Scams are not a recent phenomenon, in which Stories about them date back to biblical times, What has changed fundamentally is the ease by which scammers can reach millions, if not billions, of people with the press of a button. The Internet and other technologies have simply changed the rules of the game, with cryptocurrencies symbolizing the leading edge of these. new cyber crime opportunities,
For example, in 2021, two brothers from South Africa managed Fraud of $ 3.6 billion from investors From a cryptocurrency investment platform. In February 2022, the FBI announced that it had arrested a couple who used fake cryptocurrency platforms. Fraud of another $3.6 billion investors
You might be surprised how they did it.
There are two main types of cryptocurrency scams that target different populations.
Targets a cryptocurrency investors, who are Active traders with risky portfolios, They are mostly young investors below the age of 35, who earn a high income, are well educated and work in engineering, finance or IT, In this type of fraud scammers create fake coins or fake exchanges.
A recent example is SQUID, a cryptocurrency coin named after the TV drama. squid game, After the price of the new coin skyrocketed, its creators just disappeared with the money,
A variation on this scam involves investors being among the first to buy a new cryptocurrency—a process called an initial coin offering—with the promise of big and fast returns. But unlike the SQUID offering, no coins are ever issued, and potential investors are left empty-handed. really, Many early coins turned out to be counterfeitBut the complex and evolving nature of these new coins and technologies can fool even educated, experienced investors.
Like all risky financial ventures, anyone considering buying cryptocurrency should follow age-old advice to thoroughly research what’s on offer. Who is behind the offering? What is known about the company? Is a white paper, an informational document issued by a company outlining the features of its product, available?
In the SQUID case, a warning sign was that investors who had bought the coins were unable to sell them. The SQUID website was also replete with grammatical errors, which are characteristic of many scams.
The second basic type of cryptocurrency scam uses cryptocurrencies as a payment method to transfer funds from victims to scammers. All ages and demographics can be targets. These include ransomware cases, romance scams, computer repair scams, sextortion cases, Ponzi schemes, etc. Scammers are taking advantage of the anonymous nature of cryptocurrencies to hide their identities and avoid consequences.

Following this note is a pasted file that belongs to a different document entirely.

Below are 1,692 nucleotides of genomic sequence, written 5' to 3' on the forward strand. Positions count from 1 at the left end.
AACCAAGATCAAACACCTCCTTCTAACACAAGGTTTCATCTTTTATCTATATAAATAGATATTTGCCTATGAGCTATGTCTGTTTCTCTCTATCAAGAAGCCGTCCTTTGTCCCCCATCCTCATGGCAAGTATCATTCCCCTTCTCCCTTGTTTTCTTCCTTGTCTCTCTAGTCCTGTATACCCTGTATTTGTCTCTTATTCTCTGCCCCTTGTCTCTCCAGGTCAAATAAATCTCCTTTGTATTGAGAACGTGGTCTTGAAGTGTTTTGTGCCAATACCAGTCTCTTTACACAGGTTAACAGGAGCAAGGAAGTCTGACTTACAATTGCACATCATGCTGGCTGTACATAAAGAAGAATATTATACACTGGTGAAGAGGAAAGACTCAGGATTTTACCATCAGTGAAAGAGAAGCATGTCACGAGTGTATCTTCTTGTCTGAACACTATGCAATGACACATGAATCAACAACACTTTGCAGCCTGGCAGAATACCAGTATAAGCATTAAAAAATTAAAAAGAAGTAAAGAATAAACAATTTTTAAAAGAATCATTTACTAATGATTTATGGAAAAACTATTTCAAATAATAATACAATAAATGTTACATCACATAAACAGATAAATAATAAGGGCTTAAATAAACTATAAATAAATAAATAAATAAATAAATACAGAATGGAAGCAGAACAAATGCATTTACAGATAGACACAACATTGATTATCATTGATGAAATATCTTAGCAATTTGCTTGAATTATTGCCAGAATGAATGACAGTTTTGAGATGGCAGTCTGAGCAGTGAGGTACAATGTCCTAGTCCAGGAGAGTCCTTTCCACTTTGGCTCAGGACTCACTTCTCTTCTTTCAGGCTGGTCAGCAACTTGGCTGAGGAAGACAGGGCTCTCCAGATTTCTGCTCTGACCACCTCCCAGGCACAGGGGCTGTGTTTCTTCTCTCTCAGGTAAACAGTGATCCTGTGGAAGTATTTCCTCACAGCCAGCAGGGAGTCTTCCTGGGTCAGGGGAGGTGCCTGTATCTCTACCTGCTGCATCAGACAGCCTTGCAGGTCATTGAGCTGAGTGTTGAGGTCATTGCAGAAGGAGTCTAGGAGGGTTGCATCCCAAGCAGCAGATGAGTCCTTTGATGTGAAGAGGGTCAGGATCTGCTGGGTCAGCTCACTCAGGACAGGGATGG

In recent times, scammers will request wire transfers or gift cards to receive funds—as they are irreversible, anonymous, and untraceable. However, such payment methods require potential victims to leave their homes, where they may encounter a third party who can intervene and possibly intercept them. On the other hand, crypto can be bought from anywhere at any time.
In fact, bitcoin has become the most common currency requested in ransomware cases, Demand is being made in about 98% of cases, According to the UK’s National Cyber Security Centre, sextortion scams often request individuals to Pay in bitcoin and other cryptocurrencies, There are romance scams targeting young adults increasingly using cryptocurrency As part of the scam.
If someone is asking you to transfer money to them via cryptocurrency, you should see a huge red flag.
the wild West
In the area of financial exploitation, more work has been done to study and educate elderly scam victims, because High level of vulnerability in this group, Research has identified common traits that make someone particularly vulnerable to scam urges. they include Differences in cognitive ability, learning, risk taking and self-control,
Of course, young adults can also be vulnerable and are actually becoming victims. There is a clear need to broaden the education campaigns to cover all age groups including young, educated, affluent investors. We believe that the authorities need to try and adopt new methods of protection. For example, regulations that currently apply to financial advice and products can be extended to the cryptocurrency environment. Data scientists also need to better track and trace fraudulent activities.
Cryptocurrency scams are particularly painful because the chances of recovering lost funds are close to zero. For now, there is no monitoring of cryptocurrencies. They are simply the wild west of the financial world.
Yaniv Enoch is an associate professor in risk management at the University of Southampton. Stacey Wood is a professor of psychology at Scripps College.